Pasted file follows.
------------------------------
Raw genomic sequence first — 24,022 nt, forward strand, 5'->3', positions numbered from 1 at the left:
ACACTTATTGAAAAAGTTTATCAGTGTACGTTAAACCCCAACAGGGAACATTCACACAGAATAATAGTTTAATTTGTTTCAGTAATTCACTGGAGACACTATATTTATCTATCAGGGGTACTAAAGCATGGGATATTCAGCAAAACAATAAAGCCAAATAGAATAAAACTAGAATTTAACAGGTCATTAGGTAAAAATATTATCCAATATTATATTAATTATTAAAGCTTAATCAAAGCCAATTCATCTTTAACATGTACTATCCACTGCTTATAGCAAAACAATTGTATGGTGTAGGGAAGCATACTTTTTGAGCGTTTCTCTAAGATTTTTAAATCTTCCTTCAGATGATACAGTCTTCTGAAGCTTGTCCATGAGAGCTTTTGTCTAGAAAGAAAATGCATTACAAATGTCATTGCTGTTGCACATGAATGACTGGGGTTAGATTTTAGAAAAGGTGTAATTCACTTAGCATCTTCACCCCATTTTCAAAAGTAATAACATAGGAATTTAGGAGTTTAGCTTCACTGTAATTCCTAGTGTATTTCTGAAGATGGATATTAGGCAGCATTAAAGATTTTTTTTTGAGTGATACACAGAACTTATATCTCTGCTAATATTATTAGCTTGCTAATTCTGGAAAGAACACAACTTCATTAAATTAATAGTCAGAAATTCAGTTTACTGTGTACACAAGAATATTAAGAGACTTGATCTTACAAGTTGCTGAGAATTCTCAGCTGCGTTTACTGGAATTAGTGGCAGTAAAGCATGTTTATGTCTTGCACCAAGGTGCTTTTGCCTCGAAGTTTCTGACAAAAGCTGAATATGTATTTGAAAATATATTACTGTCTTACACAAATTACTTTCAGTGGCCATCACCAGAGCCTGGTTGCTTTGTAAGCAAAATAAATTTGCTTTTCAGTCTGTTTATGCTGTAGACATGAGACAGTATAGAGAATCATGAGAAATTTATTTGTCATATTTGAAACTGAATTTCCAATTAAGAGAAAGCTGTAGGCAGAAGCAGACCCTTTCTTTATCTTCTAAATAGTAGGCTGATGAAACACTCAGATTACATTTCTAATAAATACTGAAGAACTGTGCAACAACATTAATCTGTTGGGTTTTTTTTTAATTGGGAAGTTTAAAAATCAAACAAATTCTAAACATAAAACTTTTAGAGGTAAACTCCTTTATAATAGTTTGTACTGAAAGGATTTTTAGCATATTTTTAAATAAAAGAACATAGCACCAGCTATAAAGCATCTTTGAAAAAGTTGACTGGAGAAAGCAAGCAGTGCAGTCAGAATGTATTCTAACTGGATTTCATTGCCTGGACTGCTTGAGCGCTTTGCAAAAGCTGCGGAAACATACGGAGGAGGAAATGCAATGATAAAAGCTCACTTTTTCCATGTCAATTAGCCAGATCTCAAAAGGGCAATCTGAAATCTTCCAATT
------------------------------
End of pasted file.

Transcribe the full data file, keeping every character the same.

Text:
Raw genomic sequence first — 24,022 nt, forward strand, 5'->3', positions numbered from 1 at the left:
ACACTTATTGAAAAAGTTTATCAGTGTACGTTAAACCCCAACAGGGAACATTCACACAGAATAATAGTTTAATTTGTTTCAGTAATTCACTGGAGACACTATATTTATCTATCAGGGGTACTAAAGCATGGGATATTCAGCAAAACAATAAAGCCAAATAGAATAAAACTAGAATTTAACAGGTCATTAGGTAAAAATATTATCCAATATTATATTAATTATTAAAGCTTAATCAAAGCCAATTCATCTTTAACATGTACTATCCACTGCTTATAGCAAAACAATTGTATGGTGTAGGGAAGCATACTTTTTGAGCGTTTCTCTAAGATTTTTAAATCTTCCTTCAGATGATACAGTCTTCTGAAGCTTGTCCATGAGAGCTTTTGTCTAGAAAGAAAATGCATTACAAATGTCATTGCTGTTGCACATGAATGACTGGGGTTAGATTTTAGAAAAGGTGTAATTCACTTAGCATCTTCACCCCATTTTCAAAAGTAATAACATAGGAATTTAGGAGTTTAGCTTCACTGTAATTCCTAGTGTATTTCTGAAGATGGATATTAGGCAGCATTAAAGATTTTTTTTTGAGTGATACACAGAACTTATATCTCTGCTAATATTATTAGCTTGCTAATTCTGGAAAGAACACAACTTCATTAAATTAATAGTCAGAAATTCAGTTTACTGTGTACACAAGAATATTAAGAGACTTGATCTTACAAGTTGCTGAGAATTCTCAGCTGCGTTTACTGGAATTAGTGGCAGTAAAGCATGTTTATGTCTTGCACCAAGGTGCTTTTGCCTCGAAGTTTCTGACAAAAGCTGAATATGTATTTGAAAATATATTACTGTCTTACACAAATTACTTTCAGTGGCCATCACCAGAGCCTGGTTGCTTTGTAAGCAAAATAAATTTGCTTTTCAGTCTGTTTATGCTGTAGACATGAGACAGTATAGAGAATCATGAGAAATTTATTTGTCATATTTGAAACTGAATTTCCAATTAAGAGAAAGCTGTAGGCAGAAGCAGACCCTTTCTTTATCTTCTAAATAGTAGGCTGATGAAACACTCAGATTACATTTCTAATAAATACTGAAGAACTGTGCAACAACATTAATCTGTTGGGTTTTTTTTTAATTGGGAAGTTTAAAAATCAAACAAATTCTAAACATAAAACTTTTAGAGGTAAACTCCTTTATAATAGTTTGTACTGAAAGGATTTTTAGCATATTTTTAAATAAAAGAACATAGCACCAGCTATAAAGCATCTTTGAAAAAGTTGACTGGAGAAAGCAAGCAGTGCAGTCAGAATGTATTCTAACTGGATTTCATTGCCTGGACTGCTTGAGCGCTTTGCAAAAGCTGCGGAAACATACGGAGGAGGAAATGCAATGATAAAAGCTCACTTTTTCCATGTCAATTAGCCAGATCTCAAAAGGGCAATCTGAAATCTTCCAATT